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The Effect of Alcohol on the Body

In this worksheet, students will look at the effect that alcohol can have on the body and the potential damage it can cause.

'The Effect of Alcohol on the Body' worksheet

Key stage:  KS 3

Curriculum topic:   Biology: Structure and Function of Living Organisms

Curriculum subtopic:   Health

Difficulty level:  

Worksheet Overview

 

Alcohol is so common that we don’t often think about it as a drug, but it is.  A drug is simply a chemical that can affect the way your body works, and alcohol most certainly does that.   

 

What type of drug is alcohol?

There are many different types of drugs which will affect your body in different ways.  Alcohol is classed as a depressant, as it slows down the messages to your brain and nerves.  

 

So, what does alcohol do to the body?

Your body can only process one unit of alcohol an hour. Drinking a lot of alcohol in a short space of time can stop the body from working properly.

High levels of alcohol in your blood can:

  • slow down brain functions such as thinking, decision making and muscular activity
  • affect your sense of balance
  • irritate the stomach causing vomiting
  • lower the body’s temperature, which can lead to hypothermia
  • cause dehydration, which could lead to permanent brain damage
  • affect the nerves that control your breathing and heartbeat, it can stop both

 

What is a Hangover?

 

Man with hangover

 

Splitting headaches, sickness, dizziness, dehydration.... a hangover is the unpleasant experience the morning after the night before.

Many people experience a hangover if they have consumed too much alcohol, as it is a diuretic (meaning it removes fluids from the body). Drinking excessively can lead to dehydration, and most of the symptoms of a hangover are simply due to your body being dehydrated.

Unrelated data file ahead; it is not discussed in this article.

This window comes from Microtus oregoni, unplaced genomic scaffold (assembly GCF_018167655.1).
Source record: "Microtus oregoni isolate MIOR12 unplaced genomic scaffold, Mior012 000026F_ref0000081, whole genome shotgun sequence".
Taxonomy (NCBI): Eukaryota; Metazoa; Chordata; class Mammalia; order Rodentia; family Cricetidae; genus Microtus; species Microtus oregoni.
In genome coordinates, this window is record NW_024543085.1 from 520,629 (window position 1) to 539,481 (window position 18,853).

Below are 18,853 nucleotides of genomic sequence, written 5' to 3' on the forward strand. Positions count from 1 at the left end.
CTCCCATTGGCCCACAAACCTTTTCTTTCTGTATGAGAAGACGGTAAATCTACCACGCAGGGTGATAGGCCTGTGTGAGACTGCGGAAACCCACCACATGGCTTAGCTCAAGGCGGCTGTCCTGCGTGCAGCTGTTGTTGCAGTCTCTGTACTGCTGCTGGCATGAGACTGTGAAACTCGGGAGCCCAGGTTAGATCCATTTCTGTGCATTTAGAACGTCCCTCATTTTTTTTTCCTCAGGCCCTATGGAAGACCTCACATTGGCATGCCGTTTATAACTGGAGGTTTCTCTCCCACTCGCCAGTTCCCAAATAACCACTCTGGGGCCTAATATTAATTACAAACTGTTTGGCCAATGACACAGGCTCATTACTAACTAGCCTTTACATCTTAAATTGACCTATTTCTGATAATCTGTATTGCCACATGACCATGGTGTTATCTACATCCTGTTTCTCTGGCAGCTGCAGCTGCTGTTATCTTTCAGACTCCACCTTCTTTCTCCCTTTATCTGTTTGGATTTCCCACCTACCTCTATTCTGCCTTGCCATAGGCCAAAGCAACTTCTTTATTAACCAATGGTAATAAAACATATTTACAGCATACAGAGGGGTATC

What are the long term effects of alcohol?

The effects of a hangover are short-lived and usually only last for about a day.  However, this does not mean that the alcohol has not affected the parts of your body that you can’t see.

 

  • The liver – drinking alcohol damages the liver and can lead to cirrhosis of the liver (permanent loss of liver function).
  • Brain development – the areas of the brain responsible for behaviour, emotions, reasoning and judgement are still developing throughout childhood and into the teenage years. Drinking during this time can have a long-term impact on memory, reactions and attention span.
  • Weight - alcohol can lead to weight gain due to the calorie content of commercial alcoholic drinks. 
  • Fertility – it is recommended that alcohol is avoided if a couple are trying to conceive a baby.

Alcohol can also increase the risk of developing cancers such as liver, bowel, breast and mouth cancer. Fact: Every year, alcohol causes around 4% of cancer cases in the UK, which is approximately 12,500 cases.

 

Safe Alcohol Levels
 

The level of alcohol in different drinks in measures in units:

 

Beer  Pint of beer or larger = 2 units
Alcopop bottle  Alcopop = 1 unit
Glass of wine  One standard glass of wine = 2 units
Glass of whisky  Spirit (vodka, gin, whiskey etc...) = 1 unit

 

The liver breaks down alcohol in the body at a rate of one unit per hour. The government have set out guidelines for men and women indicating safe levels of alcohol consumption.  
 
As binge drinking is increasingly becoming a problem in the UK, they recommend that men do not regularly exceed 3-4 units a day and that women do not regularly exceed 2-3 units a day.

 

We will now look at some questions based on how alcohol affects the human body.

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